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FEATURE9 November 2011

Statistics – lost in translation?

Features

Figures show that crime has been falling in the UK for 15 years. So why do most people still think it’s rising?

According to the British Crime Survey (conducted for the Home Office by TNS-BMRB and bearing the independent UK Statistics Authority’s kitemark), levels peaked in 1995 and fell steadily in the decade after that. In the last few years they’ve fallen further, although more slowly. The number of incidents has halved, as has the amount of violent crime. Recorded crime has fallen, too, since the current counting rules were introduced nearly a decade ago.

But that’s not the impression you’d get from coverage of crime in the mainstream media – which may be why, in the same survey, the percentage of people who believe that crime across the country is rising has stayed stubbornly between 60 and 80 per cent.

The so-called crime perception gap is one example of how statistics can be misunderstood, mangled or just plain ignored by the public, politicians and the press – with far-reaching consequences. At a Royal Statistical Society event yesterday, social scientists discussed why those who produce stats have such a hard time getting their message across.

“You have to believe in the good that statistics can do, and you have to care about the user”

Richard Alldritt, UK Statistics Authority

Mike Hough of the University of London’s Institute for Criminal Policy Research blames the problem with perceptions of crime partly on the Labour government’s tinkering with the way crimes were recorded. By trying to improve counting, they ended up opening the data to question and confusing the public, Hough said. Their opponents in parliament and the media had a field day, and in the end “nobody knew what the hell was going on”.

But the real root of all this, Hough believes, is the toxic relationship between politicians and the media, who are trapped in an “unpleasant dance… and it’s quite often difficult to see who’s leading the dance”.

Simon Briscoe, the former Financial Times columnist, pointed out that the misuse of figures is not a problem confined to politicians – all sorts of other interest groups are at it too. Statisticians, he said, need to “get real” about their role in promoting public understanding of the data they produce.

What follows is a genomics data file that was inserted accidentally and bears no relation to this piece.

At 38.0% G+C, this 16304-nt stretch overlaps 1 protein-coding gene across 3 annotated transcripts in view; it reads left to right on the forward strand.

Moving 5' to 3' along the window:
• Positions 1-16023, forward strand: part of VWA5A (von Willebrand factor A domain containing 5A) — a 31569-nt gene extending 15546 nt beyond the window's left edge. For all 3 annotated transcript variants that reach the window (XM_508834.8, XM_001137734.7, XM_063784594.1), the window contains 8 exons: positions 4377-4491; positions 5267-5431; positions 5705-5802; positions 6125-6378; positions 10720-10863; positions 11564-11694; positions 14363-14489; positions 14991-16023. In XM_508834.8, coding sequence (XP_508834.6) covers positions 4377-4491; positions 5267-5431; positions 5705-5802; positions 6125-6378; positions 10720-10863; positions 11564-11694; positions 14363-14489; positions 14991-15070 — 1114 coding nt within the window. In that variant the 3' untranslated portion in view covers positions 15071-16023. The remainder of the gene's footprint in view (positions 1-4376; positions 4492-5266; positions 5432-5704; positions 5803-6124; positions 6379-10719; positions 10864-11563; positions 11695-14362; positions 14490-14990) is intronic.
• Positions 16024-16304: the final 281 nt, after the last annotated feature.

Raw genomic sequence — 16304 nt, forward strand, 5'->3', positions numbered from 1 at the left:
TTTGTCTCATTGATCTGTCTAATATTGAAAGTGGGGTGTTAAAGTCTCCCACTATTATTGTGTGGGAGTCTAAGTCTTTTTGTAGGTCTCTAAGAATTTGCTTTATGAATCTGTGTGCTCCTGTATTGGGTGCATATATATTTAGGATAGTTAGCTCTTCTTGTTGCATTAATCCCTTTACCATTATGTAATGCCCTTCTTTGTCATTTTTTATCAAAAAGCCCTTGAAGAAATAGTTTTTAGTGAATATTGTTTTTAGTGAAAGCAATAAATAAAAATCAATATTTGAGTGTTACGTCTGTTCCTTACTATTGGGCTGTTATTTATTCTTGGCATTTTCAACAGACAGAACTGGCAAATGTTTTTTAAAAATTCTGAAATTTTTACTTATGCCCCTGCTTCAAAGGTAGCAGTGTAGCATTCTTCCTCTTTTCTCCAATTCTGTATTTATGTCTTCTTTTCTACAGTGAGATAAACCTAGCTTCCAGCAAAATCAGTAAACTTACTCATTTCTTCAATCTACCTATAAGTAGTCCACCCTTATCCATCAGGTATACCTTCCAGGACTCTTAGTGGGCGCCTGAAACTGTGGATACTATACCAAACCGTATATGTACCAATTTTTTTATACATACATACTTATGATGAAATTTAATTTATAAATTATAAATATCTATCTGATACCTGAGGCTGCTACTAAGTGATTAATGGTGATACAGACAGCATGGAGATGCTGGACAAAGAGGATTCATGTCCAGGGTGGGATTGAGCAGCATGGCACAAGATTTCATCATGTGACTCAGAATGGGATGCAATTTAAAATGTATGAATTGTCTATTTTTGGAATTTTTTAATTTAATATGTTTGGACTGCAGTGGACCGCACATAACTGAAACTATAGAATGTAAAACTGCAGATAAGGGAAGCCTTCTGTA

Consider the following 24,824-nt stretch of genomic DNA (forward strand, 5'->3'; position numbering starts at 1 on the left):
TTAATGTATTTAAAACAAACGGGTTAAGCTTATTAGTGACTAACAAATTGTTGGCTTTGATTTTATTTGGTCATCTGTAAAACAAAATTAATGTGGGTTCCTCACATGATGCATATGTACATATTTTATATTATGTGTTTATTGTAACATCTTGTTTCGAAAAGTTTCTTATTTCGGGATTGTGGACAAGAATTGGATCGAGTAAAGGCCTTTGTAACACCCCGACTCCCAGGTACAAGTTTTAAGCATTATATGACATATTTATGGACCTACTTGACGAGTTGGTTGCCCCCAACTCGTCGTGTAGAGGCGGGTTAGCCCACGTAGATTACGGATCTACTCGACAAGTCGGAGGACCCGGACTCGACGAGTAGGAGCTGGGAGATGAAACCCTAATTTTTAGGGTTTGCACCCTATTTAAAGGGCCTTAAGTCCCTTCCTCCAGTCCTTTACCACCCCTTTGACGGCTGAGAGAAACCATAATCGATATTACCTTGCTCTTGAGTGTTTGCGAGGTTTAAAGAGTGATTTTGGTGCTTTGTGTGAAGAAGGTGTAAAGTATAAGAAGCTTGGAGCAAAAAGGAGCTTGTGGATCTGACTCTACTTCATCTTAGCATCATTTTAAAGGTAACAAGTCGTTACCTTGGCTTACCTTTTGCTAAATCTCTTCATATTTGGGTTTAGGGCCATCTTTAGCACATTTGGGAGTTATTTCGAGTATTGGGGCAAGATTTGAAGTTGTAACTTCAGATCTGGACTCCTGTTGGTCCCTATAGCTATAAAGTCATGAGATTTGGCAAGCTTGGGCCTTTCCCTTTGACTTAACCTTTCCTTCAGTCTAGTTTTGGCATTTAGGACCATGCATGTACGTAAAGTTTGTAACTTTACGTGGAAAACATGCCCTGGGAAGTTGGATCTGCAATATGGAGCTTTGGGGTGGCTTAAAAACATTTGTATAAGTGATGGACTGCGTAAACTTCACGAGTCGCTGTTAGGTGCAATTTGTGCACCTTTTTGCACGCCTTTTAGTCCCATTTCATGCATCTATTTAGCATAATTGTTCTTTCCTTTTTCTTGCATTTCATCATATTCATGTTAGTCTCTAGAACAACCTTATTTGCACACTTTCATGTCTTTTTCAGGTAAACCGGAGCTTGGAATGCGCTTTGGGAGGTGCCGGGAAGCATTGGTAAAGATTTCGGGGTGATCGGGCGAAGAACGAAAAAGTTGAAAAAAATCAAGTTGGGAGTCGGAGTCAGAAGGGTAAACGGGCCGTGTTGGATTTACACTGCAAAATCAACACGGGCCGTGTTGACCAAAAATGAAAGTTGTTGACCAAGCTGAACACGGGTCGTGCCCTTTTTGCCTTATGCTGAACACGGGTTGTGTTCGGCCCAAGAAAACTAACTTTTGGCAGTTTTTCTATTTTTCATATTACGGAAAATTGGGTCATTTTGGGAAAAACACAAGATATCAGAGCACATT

For Richard Alldritt of the UK Statistics Authority, the communication problem is fundamentally one of language. Although official statistics influence a vast range of decisions, the language of statistics is foreign to most people, he said, and “very few decisions are directly determined by numbers or graphs”. They need to be translated into a language people can use.

“Good translation requires both knowledge of the subject and a real empathy with the user,” Alldritt said. “You have to believe in the good that statistics can do, and [you have to] care about the user.”

But statisticians can sometimes be reluctant to threaten the purity or impartiality of their work by trying to translate stats into plain English. Alldritt says they need to try harder. “Sometimes a general steer in simple English is all that’s required to bring some sense to a big issue,” he said. “The plain English [we use] must take account of the way organisations and individuals are going to use statistics. A little more empathy with the user would go a very long way.”

In defence of politicians, Alldritt pointed out that it was they who decided to set up the UK Statistics Authority in 2007, and that parliament’s select committees have been supportive of the authority in scrutinising how official stats are used.

But he warned that there is no room for “false naivety” on the part of statisticians about the motives and methods of journalists, politicians and others who want to make use of official data. Publishers of statistics have to accept the nature of public debate, and the role of data in it. “There is no option but to tread the narrow, poorly lit, hazardous path” between statistical safety and subjective interpretation.

Whether such improvements to the communication of official statistics will be enough to rebuild public trust, is another question. The University of London’s Mike Hough sees hope in the aftermath of the phone-hacking scandal, in which politicians of all sides were eager to distance themselves from Rupert Murdoch’s News Corp. Might they now be brave enough to bring their unhealthy relationship with the media to an end?

As for the crime perception gap, it surely can’t be impossible to reach a situation where the majority of people believe the truth about crime trends, Hough said. But by then, “crime might be going up anyway”.

2 Comments

8 years ago

Nil desperandum. The Levenson inquiry into press and media standards does offer a window to push for more journalistic probity - and capacity. Getstats, the Royal Stats Soc campaign, is working with journalism educators and media leaders to establish a sort of minimum statistical competence for would-be media folk. We're also drafting a 'crime stats competence' framework for the election of police and crime commissioners in a year's time.

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8 years ago

Interesting article. I wonder if it would be possible to use statistics to indicate what percent of the problem is due to wilful politicians, what percent is down to wilful journalists and what percent is down to general ignorance of statistics. Otherwise we just keep on going on the same loop.

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